Loudspeakers' Frequency Response
2nd August 2016
Objective of this write up is not to provide a singular straight-forward best answer.
First it shows the use of known good rules/solution/setup (proven from textbooks), but to more importantly demonstrate which/when/how to use what investigative method to achieve a proper good setup. (It's more of a diary for myself)
Finally without the break and fail due to disobeying the fundamental laws of physics (in this case mostly acoustics) and not forgetting standard rules of practice in basic attention to electronics, etc.
Consider this a super quick demonstration, can't even label this a short cut nor qualify as a crash course, because if you know you know. Else a lot of text book foundations required to explain the things done and unfortunately is out of this scope.
14th December 2015
Quick and dirty frequency response measurement to find crossover point. Please do not follow my laziness :)
Surgical accurate methodology.
Below frequency response please take with a grain of salt, first it's not in anechoic chamber, 2nd it's nearfield with mic placement not proper as shown in above quick and dirty positions, placement, angles, distance, reflections.
However, knowing all the bad things why did I still did above? because we only need to find crossover point, where the high pass section are highly reliable using quick and dirty, only the low pass area is subject to question, where the higher the frequency the less reliably of this method, especially related to the tweeter's diameter, tweeter's flare curve angle radius etc etc all matters, which we will ignore, because in this case the tweeter's HF roll off is not of interest hence quick and dirty is ok. Then midrange's low pass is seen to be around 3kHz, which is highly possible this quick and dirty still yields high reliability and trust-ability.
The tweeter's response seem bad, that's possibly due to mic not place correctly, ignore for now.
The midrange's response is surprisingly alright, nice slow roll-off. However without the usual obvious 1st peak indicating the cone breakup is bad, because the cut off frequency is not readily seen. Why? because after cone breakup the radiation pattern no longer follows "increase angle HF lost rules", while before cone breakup it does, which is always good to only use bandwidth before breakup. There's a suck out around 900Hz, unfortunate. Loudspeakers such as these cannot be EQed, it's going against nature of materials limits. Boosting EQ at 900Hz more than 6dB will required amplifier output 4 times or more than and that section will go into distortion 4x earlier that necessarily.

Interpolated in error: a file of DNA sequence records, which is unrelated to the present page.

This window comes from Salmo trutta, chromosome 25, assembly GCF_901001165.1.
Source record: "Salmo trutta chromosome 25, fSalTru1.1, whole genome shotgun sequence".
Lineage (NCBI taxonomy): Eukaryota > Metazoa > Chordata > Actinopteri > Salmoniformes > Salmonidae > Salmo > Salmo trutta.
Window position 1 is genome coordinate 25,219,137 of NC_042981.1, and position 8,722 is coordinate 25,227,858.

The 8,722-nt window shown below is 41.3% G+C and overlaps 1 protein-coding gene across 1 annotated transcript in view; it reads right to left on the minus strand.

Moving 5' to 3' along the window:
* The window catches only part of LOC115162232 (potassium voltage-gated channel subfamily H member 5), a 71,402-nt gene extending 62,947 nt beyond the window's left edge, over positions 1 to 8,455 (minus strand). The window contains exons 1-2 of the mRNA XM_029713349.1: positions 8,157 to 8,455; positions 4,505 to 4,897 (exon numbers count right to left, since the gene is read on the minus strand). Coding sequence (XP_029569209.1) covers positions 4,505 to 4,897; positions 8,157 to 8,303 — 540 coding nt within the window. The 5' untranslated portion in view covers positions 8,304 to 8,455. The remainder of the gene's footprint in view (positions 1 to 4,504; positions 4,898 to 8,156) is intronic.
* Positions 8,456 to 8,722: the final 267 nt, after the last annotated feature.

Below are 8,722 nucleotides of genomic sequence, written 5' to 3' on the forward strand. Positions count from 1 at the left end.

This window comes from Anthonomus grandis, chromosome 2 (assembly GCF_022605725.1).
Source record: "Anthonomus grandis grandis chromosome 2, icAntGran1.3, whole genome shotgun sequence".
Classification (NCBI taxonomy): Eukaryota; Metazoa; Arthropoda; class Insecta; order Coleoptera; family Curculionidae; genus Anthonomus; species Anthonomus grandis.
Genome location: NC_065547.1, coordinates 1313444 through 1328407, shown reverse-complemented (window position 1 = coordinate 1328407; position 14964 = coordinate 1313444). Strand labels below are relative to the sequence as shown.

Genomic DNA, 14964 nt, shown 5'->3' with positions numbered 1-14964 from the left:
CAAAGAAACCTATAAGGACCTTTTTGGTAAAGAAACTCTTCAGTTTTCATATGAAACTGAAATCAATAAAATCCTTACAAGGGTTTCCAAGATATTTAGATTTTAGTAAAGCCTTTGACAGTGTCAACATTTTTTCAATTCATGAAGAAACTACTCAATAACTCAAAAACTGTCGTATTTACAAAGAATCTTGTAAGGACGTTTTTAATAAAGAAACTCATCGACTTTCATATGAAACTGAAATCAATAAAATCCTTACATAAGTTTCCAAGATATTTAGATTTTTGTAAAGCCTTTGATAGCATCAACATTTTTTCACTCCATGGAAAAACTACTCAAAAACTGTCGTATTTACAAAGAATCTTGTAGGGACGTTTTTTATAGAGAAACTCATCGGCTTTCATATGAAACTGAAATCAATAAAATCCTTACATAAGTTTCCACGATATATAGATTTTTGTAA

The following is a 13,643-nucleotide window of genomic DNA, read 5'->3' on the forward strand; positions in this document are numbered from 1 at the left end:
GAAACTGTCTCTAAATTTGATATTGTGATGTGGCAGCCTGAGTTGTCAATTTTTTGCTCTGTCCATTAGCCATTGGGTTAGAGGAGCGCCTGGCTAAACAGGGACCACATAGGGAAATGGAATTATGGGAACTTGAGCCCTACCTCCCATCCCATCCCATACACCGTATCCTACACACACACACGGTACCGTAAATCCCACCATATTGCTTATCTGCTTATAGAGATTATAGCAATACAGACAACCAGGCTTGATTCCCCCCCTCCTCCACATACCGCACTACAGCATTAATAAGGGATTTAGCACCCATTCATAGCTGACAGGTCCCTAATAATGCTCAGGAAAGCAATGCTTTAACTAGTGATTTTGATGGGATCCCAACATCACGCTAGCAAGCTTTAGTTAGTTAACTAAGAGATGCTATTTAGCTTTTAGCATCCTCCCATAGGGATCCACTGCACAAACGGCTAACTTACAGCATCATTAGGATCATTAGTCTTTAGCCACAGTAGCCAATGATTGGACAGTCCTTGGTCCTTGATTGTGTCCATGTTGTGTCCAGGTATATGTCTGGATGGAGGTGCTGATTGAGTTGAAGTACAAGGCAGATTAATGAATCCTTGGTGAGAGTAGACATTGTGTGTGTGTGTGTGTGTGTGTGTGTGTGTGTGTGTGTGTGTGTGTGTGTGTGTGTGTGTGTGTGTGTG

Woofer's frequency response is alright, but it is not the primary determinant quality factor here, non-linearity is, hence ignoring comment of the curve altogether.
So a quick setup in nanoDIGI is
No EQ No Delay for now. Just playing.
Levels? just using ears to listen. Again, playing, else where's the fun?
Before the above measurements, tweeter's HPF was trialed at 1kHz, in fact sound difference can be heard when setting HPF all the way down to 700Hz, this sound is extremely "knifey", weird, never heard such before. Why? In later date measurement using www.klippel.de tweeter's LSI (large signal identification) module, it was found that tweeter has everything bias, off-set, assymetry, etc. Bl(x), Kms(x), Le(x), Le(i) etc all bad. With HPF set at 700Hz, it firstly allows the tweeter to go into excursion a lot more, which completely falls into the harmonics and intermodulation distortions of Bl(x), Kms(x), Le(x), Le(i). Well this is the fun of not just relying on measurements, listening to sounds as if "Startrek and Beyond", experiencing things is life's reward.
In a later date the tweeter and midrange was taken into a anechoic chamber and measured on IEC baffle, see how closely it resembles the above nearfield response, except for the very HF (above 8kHz) difference that was predicted from textbook rules. Just another proves of the above quick and dirty method is valid.
A lot more will be coming, stay tuned.
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